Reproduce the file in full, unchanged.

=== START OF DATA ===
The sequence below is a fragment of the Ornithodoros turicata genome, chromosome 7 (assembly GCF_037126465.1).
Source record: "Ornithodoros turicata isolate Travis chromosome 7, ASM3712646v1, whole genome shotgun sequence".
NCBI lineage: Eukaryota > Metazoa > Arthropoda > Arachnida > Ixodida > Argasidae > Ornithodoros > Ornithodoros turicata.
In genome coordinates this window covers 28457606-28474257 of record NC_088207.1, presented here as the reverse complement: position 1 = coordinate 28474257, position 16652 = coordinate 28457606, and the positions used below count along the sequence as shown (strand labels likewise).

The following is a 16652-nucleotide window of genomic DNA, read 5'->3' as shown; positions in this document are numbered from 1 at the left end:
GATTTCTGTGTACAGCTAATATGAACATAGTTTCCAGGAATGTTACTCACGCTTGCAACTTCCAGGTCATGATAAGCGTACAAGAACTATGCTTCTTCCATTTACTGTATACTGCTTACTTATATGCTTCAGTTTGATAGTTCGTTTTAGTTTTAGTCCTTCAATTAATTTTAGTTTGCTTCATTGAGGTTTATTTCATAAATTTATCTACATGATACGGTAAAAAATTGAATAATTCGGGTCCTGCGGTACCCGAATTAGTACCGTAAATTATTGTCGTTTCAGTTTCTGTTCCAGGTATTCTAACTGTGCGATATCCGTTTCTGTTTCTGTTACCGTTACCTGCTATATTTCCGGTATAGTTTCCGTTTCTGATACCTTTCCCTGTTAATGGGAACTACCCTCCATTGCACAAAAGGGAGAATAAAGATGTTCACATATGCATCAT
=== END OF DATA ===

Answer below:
The sequence below is a fragment of the Ornithodoros turicata genome, chromosome 7 (assembly GCF_037126465.1).
Source record: "Ornithodoros turicata isolate Travis chromosome 7, ASM3712646v1, whole genome shotgun sequence".
NCBI lineage: Eukaryota > Metazoa > Arthropoda > Arachnida > Ixodida > Argasidae > Ornithodoros > Ornithodoros turicata.
In genome coordinates this window covers 28457606-28474257 of record NC_088207.1, presented here as the reverse complement: position 1 = coordinate 28474257, position 16652 = coordinate 28457606, and the positions used below count along the sequence as shown (strand labels likewise).

The following is a 16652-nucleotide window of genomic DNA, read 5'->3' as shown; positions in this document are numbered from 1 at the left end:
GATTTCTGTGTACAGCTAATATGAACATAGTTTCCAGGAATGTTACTCACGCTTGCAACTTCCAGGTCATGATAAGCGTACAAGAACTATGCTTCTTCCATTTACTGTATACTGCTTACTTATATGCTTCAGTTTGATAGTTCGTTTTAGTTTTAGTCCTTCAATTAATTTTAGTTTGCTTCATTGAGGTTTATTTCATAAATTTATCTACATGATACGGTAAAAAATTGAATAATTCGGGTCCTGCGGTACCCGAATTAGTACCGTAAATTATTGTCGTTTCAGTTTCTGTTCCAGGTATTCTAACTGTGCGATATCCGTTTCTGTTTCTGTTACCGTTACCTGCTATATTTCCGGTATAGTTTCCGTTTCTGATACCTTTCCCTGTTAATGGGAACTACCCTCCATTGCACAAAAGGGAGAATAAAGATGTTCACATATGCATCAT